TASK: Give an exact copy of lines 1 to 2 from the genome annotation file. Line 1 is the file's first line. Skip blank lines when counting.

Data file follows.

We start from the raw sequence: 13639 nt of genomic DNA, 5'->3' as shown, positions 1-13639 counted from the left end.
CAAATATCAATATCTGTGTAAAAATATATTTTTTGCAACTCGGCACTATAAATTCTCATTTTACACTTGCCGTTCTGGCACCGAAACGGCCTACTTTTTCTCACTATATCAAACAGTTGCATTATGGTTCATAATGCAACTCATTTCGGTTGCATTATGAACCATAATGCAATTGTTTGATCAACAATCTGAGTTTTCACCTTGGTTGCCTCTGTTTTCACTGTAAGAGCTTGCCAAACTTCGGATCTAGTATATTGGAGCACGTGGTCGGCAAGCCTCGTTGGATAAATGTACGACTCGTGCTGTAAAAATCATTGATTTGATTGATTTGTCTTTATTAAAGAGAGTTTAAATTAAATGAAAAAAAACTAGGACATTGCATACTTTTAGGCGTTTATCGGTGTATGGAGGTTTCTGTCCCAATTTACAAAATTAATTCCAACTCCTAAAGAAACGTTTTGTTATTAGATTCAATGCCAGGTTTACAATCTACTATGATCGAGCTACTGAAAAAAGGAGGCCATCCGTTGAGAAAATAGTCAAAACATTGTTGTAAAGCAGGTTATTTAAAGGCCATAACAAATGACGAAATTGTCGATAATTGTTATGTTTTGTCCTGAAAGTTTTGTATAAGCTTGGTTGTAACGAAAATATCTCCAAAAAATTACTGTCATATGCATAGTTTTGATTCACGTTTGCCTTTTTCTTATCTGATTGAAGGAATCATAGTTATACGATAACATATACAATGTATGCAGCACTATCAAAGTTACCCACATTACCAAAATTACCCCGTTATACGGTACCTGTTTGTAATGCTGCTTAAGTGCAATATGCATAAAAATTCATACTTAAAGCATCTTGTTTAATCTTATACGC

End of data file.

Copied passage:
We start from the raw sequence: 13639 nt of genomic DNA, 5'->3' as shown, positions 1-13639 counted from the left end.
CAAATATCAATATCTGTGTAAAAATATATTTTTTGCAACTCGGCACTATAAATTCTCATTTTACACTTGCCGTTCTGGCACCGAAACGGCCTACTTTTTCTCACTATATCAAACAGTTGCATTATGGTTCATAATGCAACTCATTTCGGTTGCATTATGAACCATAATGCAATTGTTTGATCAACAATCTGAGTTTTCACCTTGGTTGCCTCTGTTTTCACTGTAAGAGCTTGCCAAACTTCGGATCTAGTATATTGGAGCACGTGGTCGGCAAGCCTCGTTGGATAAATGTACGACTCGTGCTGTAAAAATCATTGATTTGATTGATTTGTCTTTATTAAAGAGAGTTTAAATTAAATGAAAAAAAACTAGGACATTGCATACTTTTAGGCGTTTATCGGTGTATGGAGGTTTCTGTCCCAATTTACAAAATTAATTCCAACTCCTAAAGAAACGTTTTGTTATTAGATTCAATGCCAGGTTTACAATCTACTATGATCGAGCTACTGAAAAAAGGAGGCCATCCGTTGAGAAAATAGTCAAAACATTGTTGTAAAGCAGGTTATTTAAAGGCCATAACAAATGACGAAATTGTCGATAATTGTTATGTTTTGTCCTGAAAGTTTTGTATAAGCTTGGTTGTAACGAAAATATCTCCAAAAAATTACTGTCATATGCATAGTTTTGATTCACGTTTGCCTTTTTCTTATCTGATTGAAGGAATCATAGTTATACGATAACATATACAATGTATGCAGCACTATCAAAGTTACCCACATTACCAAAATTACCCCGTTATACGGTACCTGTTTGTAATGCTGCTTAAGTGCAATATGCATAAAAATTCATACTTAAAGCATCTTGTTTAATCTTATACGC